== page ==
FAFSA Income and Asset Protection

In a recent post reviewed the common college funding formula the importance of the expected family contribution.   However, many families do not want or know how to create an expected family contribution (EFC) number. If they produce the number, it will likely be a guess.  This article discussed allowances and protections in more detail with how they affect the EFC.

Parents and students receive exclusions from the funding formula.  Different rates and funding percentages apply to both groups and depend on age.  Before we get into the details,  let us take a step back and look at the Expected Family Contribution.

Which formula do I use?

Three different formulas exist for the EFC calculation: Formula A for dependent students, Formula B for independent students without dependents other than a spouse, and Formula C for independent students with dependents.  Dependent students are the focus of most college planning articles since the majority is graduating high school students or college students who came straight from high school. Dependent students will be the focus of this article as well.

An independent student is considered independent if she meets one or more of the following (1):

  • The student was born before January 1, 1994.
  • The student is married or separated (but not divorced) as of the date of the application.
  • At the beginning of the 2017–2018 school year, the student will be enrolled in a master’s or doctoral degree program (such as MA, MBA, MD, JD, PhD, EdD, or graduate certificate, etc.).
  • The student is currently serving on active duty in the U.S. Armed Forces or is a National Guard or Reserves enlistee called into federal active duty for purposes other than training.
  • The student is a veteran of the U.S. Armed Forces (see the definition in the box on page 4).
  • The student has or will have one or more children who receive more than half of their support from him or her between July 1, 2017 and June 30, 2018.
  • The student has dependent(s) (other than children or spouse) who live with him or her and who receive more than half of their support from the student, now and through June 30, 2018.
  • At any time since the student turned age 13, both of the student’s parents were deceased, or the student was in foster care or was a dependent or ward of the court.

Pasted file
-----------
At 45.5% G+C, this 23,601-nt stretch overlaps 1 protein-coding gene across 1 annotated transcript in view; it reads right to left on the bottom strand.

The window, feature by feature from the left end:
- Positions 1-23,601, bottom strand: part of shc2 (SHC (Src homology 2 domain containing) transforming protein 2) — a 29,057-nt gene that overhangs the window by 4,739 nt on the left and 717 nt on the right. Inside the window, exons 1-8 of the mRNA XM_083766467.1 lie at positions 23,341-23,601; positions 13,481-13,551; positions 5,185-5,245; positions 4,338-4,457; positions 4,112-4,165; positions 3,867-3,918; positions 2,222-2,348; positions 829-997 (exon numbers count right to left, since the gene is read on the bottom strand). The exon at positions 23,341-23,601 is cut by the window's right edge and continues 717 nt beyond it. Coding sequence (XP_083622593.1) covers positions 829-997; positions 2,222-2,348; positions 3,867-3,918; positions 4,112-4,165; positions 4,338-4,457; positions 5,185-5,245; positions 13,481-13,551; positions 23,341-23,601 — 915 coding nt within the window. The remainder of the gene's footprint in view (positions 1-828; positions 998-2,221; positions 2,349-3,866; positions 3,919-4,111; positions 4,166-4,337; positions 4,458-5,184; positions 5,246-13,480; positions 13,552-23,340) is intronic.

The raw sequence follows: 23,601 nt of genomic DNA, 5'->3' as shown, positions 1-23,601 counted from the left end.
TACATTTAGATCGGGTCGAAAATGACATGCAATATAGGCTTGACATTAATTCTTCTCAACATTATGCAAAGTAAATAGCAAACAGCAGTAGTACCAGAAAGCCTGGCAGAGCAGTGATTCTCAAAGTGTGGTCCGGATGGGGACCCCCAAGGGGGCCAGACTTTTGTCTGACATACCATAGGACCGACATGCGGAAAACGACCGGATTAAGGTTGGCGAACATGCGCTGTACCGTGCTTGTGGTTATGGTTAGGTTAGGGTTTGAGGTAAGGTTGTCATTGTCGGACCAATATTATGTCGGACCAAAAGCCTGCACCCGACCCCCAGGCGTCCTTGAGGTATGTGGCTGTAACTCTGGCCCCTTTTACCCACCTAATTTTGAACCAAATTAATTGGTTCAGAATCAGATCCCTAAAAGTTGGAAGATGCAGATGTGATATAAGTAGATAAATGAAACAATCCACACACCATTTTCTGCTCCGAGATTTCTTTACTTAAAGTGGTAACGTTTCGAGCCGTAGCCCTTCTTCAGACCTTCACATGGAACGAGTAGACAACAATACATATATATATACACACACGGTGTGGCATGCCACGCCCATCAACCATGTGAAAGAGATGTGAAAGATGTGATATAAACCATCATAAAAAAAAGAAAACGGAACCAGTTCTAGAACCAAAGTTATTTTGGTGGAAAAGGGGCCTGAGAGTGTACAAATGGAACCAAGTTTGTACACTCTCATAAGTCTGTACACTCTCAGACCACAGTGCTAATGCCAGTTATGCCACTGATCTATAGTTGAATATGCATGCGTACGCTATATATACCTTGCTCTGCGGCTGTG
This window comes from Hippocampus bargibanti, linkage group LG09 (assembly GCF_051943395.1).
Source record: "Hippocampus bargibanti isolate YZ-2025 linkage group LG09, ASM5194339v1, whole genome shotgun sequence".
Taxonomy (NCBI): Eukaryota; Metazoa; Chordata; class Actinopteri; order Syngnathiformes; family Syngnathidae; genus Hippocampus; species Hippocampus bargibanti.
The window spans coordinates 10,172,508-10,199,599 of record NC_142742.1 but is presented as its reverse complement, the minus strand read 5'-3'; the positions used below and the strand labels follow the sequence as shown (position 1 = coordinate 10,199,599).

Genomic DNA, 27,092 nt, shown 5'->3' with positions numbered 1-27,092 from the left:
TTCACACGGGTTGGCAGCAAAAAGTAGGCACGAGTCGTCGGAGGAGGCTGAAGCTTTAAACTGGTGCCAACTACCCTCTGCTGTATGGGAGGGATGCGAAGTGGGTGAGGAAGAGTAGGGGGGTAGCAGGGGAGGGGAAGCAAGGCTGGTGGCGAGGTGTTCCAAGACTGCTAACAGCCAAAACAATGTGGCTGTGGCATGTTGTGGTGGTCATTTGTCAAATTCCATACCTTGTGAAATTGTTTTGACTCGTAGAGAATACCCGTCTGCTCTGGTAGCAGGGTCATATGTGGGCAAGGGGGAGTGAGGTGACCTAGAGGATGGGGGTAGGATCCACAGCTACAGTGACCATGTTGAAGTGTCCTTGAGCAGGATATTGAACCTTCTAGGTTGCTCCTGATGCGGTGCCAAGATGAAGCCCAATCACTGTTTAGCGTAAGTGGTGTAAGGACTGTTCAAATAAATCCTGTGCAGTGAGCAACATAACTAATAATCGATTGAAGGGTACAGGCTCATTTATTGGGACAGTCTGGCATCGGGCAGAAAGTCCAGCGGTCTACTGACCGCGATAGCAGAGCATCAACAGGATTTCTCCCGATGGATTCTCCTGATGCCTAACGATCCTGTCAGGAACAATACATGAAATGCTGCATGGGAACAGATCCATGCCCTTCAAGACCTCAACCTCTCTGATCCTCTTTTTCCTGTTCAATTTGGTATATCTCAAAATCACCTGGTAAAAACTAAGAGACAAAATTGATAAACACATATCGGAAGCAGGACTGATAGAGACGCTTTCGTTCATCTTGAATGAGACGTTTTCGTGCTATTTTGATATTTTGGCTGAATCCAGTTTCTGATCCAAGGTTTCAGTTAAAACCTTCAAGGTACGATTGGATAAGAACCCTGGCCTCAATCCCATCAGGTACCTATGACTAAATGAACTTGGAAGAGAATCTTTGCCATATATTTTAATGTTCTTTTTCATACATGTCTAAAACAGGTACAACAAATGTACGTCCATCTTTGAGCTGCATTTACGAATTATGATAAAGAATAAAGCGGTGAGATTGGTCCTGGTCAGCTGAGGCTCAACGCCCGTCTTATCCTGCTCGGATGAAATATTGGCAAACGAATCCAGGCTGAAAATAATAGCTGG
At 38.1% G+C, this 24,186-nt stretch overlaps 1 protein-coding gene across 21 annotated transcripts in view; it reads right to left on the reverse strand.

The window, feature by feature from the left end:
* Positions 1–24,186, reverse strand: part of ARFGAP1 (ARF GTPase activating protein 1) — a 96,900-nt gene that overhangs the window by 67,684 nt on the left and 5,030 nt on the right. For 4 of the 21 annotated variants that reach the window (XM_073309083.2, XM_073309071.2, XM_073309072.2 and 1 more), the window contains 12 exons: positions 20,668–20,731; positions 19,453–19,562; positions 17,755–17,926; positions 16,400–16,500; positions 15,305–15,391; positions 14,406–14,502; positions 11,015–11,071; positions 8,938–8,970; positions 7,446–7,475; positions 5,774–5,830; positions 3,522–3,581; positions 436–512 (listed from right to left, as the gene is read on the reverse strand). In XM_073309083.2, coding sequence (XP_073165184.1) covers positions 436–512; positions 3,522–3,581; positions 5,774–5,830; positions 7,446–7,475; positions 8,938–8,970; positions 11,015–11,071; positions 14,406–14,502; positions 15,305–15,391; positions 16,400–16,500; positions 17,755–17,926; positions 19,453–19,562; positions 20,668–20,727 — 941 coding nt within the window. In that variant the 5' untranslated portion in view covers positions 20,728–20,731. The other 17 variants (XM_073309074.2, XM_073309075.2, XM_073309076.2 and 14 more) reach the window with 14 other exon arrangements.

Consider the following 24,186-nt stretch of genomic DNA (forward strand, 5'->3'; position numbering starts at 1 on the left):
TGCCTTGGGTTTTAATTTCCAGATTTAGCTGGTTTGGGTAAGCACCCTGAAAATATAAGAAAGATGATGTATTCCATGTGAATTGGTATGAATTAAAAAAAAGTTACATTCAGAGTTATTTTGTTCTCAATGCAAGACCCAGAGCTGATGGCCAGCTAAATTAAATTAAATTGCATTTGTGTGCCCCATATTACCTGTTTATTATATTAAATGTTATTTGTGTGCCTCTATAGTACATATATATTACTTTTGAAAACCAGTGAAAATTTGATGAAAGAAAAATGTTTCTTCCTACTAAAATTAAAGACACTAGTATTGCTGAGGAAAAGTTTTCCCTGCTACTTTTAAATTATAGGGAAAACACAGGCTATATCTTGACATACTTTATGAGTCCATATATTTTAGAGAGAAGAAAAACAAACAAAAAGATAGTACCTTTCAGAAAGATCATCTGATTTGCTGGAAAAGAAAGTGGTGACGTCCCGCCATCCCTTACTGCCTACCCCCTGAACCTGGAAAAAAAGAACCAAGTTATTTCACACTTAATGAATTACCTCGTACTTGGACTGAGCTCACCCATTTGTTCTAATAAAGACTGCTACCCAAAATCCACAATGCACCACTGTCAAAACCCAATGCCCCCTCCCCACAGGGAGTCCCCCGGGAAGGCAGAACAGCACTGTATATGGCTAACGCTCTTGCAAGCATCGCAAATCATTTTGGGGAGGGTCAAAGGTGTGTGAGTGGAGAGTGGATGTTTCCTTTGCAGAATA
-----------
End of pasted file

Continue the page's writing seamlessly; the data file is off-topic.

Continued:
• As determined by a court in the student’s state of legal residence, the student is now, or was upon reaching the age of majority, an emancipated minor (released from control by his or her parent or guardian).
  • As determined by a court in the student’s state of legal residence, the student is now, or was upon reaching the age of majority, in legal guardianship.
  • On or after July 1, 2016, the student was determined by a high school or school district homeless liaison to be an unaccompanied youth who was homeless or was self-supporting and at risk of being homeless.
  • On or after July 1, 2016, the student was determined by the director of an emergency shelter or transitional housing program funded by the U.S. Department of Housing and Urban Development to be an unaccompanied youth who was homeless or was self-supporting and at risk of being homeless.
  • At any time on or after July 1, 2016, the student was determined by a director of a runaway or homeless youth basic center or transitional living program to be an unaccompanied youth who was homeless or was self-supporting and at risk of being homeless.
  • The student was determined by the college financial aid administrator to be an unaccompanied youth who is homeless or is self-supporting and at risk of being homeless.

If the student does not meet one item from the listed above, he is likely a dependent student.

 

Simple or Long Form

Beyond knowing which formula to use,  families need to know if they qualify for the simplified formula, long formula, or receive an automatic zero for their Expected Family Contribution, EFC.

To gain a zero EFC, a parent’s income needs to be lower than $25000 and they may file a 1040A or 1040EZ (or they do not file a tax return.)  Also, anyone in the household who receives benefits from earmarked means-tested federal programs (Medicaid Program, the SSI Program, SNAP, the Free and Reduced Price School Lunch Program, the TANF Program7, and WIC) may receive a zero EFC.  If the parents are dislocated workers, a zero EFC may be obtained.

For the simplified formula, the criteria are similar to the zero EFC but incomes will fall between $25,000 and $49,999.

If the conditions above are not meet, you will using the long formula.  For most families,  headaches start from this point.

 

Asset and income allowances

 

What is the income and asset protection about?

The asset and income allowance provides some relief for the EFC calculation.  Certain things like state income tax, income protection, and social security tax reduce a families income and thus the EFC.

 

 

However, some items like retirement plan contributions (volunteer employee contributions) are added back into the formula and raise the family’s EFC. Saving for retirement in a qualified account means penalizing you twice for putting the dollar towards another goal. (See question 94 of the FAFSA.) Once, for making the personal choice to not save for education. Secondly, for making retirement plan contributions count towards the EFC.   (Watch my blog for more to come on this topic.)